Your task will be to:
- monitor the developments in the blockchain application space, and identify projects with unique design or governance characteristics worthy of further investigation,
- assess the relative merits of currently prevailing technological choices, governance approaches, etc. in terms of individual/social costs and benefits,
- identify applications, design choices, governance approaches, etc. that create high disruptive potential for the future,
- select ~4 (un)successful blockchain applications to study and compare, and
- catalogue and compare the (types of) stakeholders that are involved in these projects;
- describe and assess the formal and informal governance structures which emerged to control / influence the development processes;
- map the incentives structures that ensure the provision of key resources; and
- analyze the results and build a coherent framework of blockchain technology governance.
- contribute to the development of research methodology and infrastructure;
- help organize a workshop series on the research findings;
- help create an online curriculum.
Candidates are expected to meet the following requirements. You have:
- a multidisciplinary background with training in any two of the following disciplines:
- Political Science and/or Computer Science, with special focus on sociology of organizations, sociology or economics of innovation, or science and technology studies;
- demonstrated qualitative, discourse analysis/ethnography skills with expertise in computational text collection and analysis methods;
- experience or interest in multidisciplinary research;
- a demonstrated track record of researching social diffusion/application of digital technologies;
- experience or demonstrated interest in contributing to the relevant policy debates;
- fluency in English and preferably one other major European language;
- demonstrable organizational and communicative skills;
- willingness to attract external funding for research projects;
- creative, critical, out-of-the-box thinking;
- independence, reliability, autonomy.
For further information, please contact:
- Dr Balazs Bodo, Institute for information Law, UvA
The appointment is for 0.5 to 1.0 FTE, depending on the candidate, his/her skills, and other obligations. Candidates who wish to maintain their current, active involvement in blockchain related practice are encouraged to apply for a part-time appointment.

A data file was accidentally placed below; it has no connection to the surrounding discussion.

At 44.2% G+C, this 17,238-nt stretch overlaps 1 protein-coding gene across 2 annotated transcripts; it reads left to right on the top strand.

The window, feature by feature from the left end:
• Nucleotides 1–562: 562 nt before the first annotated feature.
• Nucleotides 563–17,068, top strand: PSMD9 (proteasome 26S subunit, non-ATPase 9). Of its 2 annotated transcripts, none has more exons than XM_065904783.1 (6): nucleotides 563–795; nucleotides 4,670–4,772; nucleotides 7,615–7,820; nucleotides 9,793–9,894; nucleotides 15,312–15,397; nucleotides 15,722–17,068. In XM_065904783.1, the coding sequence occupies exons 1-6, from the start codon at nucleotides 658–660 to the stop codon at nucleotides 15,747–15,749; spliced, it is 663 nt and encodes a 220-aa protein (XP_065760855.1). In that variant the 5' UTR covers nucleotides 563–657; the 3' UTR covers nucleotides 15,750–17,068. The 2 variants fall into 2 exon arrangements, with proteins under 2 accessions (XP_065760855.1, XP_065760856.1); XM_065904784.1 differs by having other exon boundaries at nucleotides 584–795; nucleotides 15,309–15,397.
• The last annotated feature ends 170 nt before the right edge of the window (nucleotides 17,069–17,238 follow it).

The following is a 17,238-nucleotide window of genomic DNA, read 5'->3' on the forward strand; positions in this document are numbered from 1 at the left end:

The position is initially for 2 years, with an opportunity to extend the appointment for an extra 2 years, subject to satisfactory performance.
The gross full-time monthly salary will be in accordance with the salary scales for postdoctoral researchers at Dutch universities, scales 10 and 11, ranging from €2,588 up to €4,757. Secondary benefits at Dutch universities are attractive and include 8% holiday pay and an 8.3% end of year bonus. The Collective Labour Agreement for Dutch Universities is applicable.
We are building a culturally diverse Lab, and every qualified applicant will receive consideration for employment without regard to race, colour, religion, sex, sexual orientation, gender identity, gender expression, national origin, age, disabled status, or genetic information.
To apply please submit the following items (preferably in one file) in Word or PDF format electronically to email@example.com attn. selection committee:
- your CV;
- a letter of motivation;
- a written piece of max. 25 pages (e.g. a published paper), and/or code library;
- two reference (academic or practice);
- a short research proposal (2000 words max), which sets out questions you would like to investigate in the context of our research framework and linked to the particular research strand mentioned. Locate these in the relevant literature and indicate the method you intend to use to answer the research questions indicated.
Only complete applications will be considered.
The closing date for receipt of applications is 28 February 2018. #LI-DNP
No agencies please